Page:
Navigating the geopolitical battlefield of Ukrainian history

When Ukraine became central to the American impeachment procedure of late 2019 and early 2020, I found myself obliged to answer numerous questions about the country from journalists and the general public alike. They boiled down to one query: “Why Ukraine?”

My new collection of essays seeks to answer this question by examining the history of Ukraine and present-day Ukraine’s evolving relationship with its own history. As many of the essays show, history is central to Ukraine’s current war with Russia and its relations with the West. With only one exception, these essays were all written in the last decade, which has witnessed enormous change in Ukraine.

During this period, Ukraine has experienced the Maidan protests of 2013–14, a radical change of government, Russian aggression, the loss of Crimea, and the ongoing war in the Donbas. None of these developments could have been predicted a decade earlier, and all inevitably changed the self-understanding of Ukrainian society and shaped attitudes towards the country’s past.

It is no exaggeration to say that in the last ten years, history has taken center stage in Ukrainian politics and spilled over to the European and world scene. In fact, battles over Ukrainian history have become part of a very real, not virtual, war.

Stay updated

As the world watches the Russian invasion of Ukraine unfold, UkraineAlert delivers the best Atlantic Council expert insight and analysis on Ukraine twice a week directly to your inbox.

A wide range of landmark events in Ukraine’s recent past demand attention. In January 2010, a Ukrainian court ruled on the criminal responsibility of the Soviet leadership for the Holodomor, the Great Ukrainian Famine of 1932–33, and found Joseph Stalin guilty of causing the death of close to four million Ukrainian citizens. In the same month, just days before stepping down as president of Ukraine, Viktor Yushchenko posthumously bestowed the highest state award, the Hero of Ukraine star, on Stepan Bandera, a radical nationalist leader of the first half of the twentieth century who was assassinated by a KGB agent in 1959.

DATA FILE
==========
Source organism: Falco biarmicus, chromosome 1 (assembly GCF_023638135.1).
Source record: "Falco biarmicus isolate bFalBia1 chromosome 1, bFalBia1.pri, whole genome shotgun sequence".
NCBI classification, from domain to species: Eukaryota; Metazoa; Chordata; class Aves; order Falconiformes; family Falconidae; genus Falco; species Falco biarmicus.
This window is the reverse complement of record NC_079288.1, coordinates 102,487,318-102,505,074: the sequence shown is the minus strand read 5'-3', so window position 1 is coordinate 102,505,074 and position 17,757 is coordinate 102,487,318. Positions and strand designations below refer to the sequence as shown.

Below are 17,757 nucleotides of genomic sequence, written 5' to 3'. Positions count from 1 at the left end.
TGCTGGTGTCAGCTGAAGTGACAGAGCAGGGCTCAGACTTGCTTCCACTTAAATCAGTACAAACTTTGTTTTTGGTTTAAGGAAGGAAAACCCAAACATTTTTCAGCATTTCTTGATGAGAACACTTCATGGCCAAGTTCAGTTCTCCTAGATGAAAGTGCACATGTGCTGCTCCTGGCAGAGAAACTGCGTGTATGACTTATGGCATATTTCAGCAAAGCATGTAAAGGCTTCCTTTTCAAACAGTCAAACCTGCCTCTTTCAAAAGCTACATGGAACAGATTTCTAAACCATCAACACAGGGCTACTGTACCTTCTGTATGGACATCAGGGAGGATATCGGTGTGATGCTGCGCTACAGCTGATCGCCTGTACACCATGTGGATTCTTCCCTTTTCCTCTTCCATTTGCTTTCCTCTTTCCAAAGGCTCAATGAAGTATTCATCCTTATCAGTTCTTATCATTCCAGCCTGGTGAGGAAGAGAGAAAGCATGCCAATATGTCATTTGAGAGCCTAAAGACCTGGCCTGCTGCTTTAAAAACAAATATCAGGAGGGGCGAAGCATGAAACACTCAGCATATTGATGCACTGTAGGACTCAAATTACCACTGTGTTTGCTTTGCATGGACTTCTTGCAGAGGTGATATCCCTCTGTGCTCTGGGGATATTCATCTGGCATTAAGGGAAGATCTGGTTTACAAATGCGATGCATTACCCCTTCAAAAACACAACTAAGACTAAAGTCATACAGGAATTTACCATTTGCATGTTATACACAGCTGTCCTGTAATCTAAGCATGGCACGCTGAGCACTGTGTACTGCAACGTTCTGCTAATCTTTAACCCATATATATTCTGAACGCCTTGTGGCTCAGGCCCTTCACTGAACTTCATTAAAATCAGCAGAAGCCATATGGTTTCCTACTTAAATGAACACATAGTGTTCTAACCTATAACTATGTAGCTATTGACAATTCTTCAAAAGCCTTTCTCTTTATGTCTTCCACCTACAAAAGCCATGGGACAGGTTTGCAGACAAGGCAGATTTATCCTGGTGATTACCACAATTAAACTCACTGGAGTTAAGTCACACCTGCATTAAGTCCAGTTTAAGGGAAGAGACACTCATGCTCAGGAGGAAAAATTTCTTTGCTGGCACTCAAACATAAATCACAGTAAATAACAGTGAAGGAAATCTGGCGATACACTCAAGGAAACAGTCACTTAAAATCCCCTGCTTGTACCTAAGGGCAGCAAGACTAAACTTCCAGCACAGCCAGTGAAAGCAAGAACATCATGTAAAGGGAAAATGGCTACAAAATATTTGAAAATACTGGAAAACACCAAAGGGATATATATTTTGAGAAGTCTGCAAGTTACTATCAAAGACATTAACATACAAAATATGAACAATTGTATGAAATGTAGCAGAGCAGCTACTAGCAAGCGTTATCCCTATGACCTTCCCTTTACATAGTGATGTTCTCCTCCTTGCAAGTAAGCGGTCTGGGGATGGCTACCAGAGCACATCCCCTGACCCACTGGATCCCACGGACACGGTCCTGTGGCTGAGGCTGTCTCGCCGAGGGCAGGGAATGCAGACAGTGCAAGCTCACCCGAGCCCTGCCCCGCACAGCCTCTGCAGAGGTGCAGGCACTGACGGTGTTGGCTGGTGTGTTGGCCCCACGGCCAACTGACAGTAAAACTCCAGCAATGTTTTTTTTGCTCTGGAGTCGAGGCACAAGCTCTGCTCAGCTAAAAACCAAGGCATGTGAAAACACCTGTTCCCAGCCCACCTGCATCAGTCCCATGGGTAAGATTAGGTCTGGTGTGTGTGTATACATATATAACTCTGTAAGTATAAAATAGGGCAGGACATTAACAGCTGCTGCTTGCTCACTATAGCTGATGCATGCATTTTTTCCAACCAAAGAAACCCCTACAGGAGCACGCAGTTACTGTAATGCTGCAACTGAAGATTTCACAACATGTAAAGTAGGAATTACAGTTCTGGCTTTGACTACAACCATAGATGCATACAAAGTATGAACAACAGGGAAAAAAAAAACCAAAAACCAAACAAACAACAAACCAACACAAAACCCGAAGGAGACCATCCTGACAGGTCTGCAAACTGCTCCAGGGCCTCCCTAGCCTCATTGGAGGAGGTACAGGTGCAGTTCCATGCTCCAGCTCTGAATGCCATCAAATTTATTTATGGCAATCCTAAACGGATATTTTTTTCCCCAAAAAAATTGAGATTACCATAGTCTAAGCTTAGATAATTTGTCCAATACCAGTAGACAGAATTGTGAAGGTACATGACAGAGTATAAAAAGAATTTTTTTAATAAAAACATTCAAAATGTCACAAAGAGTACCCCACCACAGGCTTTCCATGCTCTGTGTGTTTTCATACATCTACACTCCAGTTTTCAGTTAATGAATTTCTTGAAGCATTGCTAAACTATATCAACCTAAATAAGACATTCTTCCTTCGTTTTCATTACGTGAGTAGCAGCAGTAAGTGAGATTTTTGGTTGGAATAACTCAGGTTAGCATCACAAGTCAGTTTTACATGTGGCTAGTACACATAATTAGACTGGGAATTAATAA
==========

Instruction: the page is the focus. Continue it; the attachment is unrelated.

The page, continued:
Yushchenko’s decision aroused numerous protests in Ukraine and abroad. His successor, Viktor Yanukovych, later allowed a Donetsk regional court to rescind the award. Yanukovych did not stop there. Bowing to Russian pressure, he refused to refer to the Holodomor as an act of genocide, despite the earlier decision of the Ukrainian parliament on that issue. In these years prior to 2014, Ukraine was in turmoil about its history. The political compass needle swung from pro-Russian to pro-Soviet to pro-nationalist, depending on the head of state.

Before the end of the past decade, Ukraine would undergo a process of radical decommunization. This was driven at least in part by the incompatibility of post-Soviet historical narratives that presented the Soviet period in a predominantly positive light and the Holodomor narrative, which portrayed the Soviet regime as a genocidal monstrosity. Another major factor contributing to decommunization was the drive to rehabilitate the story of the nationalist-led Ukrainian Insurgent Army, which fought for the independence of Ukraine during and after World War II.

This decommunization campaign has changed the map of Ukraine in highly dramatic fashion. It has resulted not only in the demolition of monuments to Lenin and other leaders of the Soviet regime, but also in the mass renaming of streets and squares along with entire villages, towns, and cities.

Since 2014, Russian aggression has turned Ukrainian history into a battleground, demanding a response from Ukrainian society on a number of historical fronts.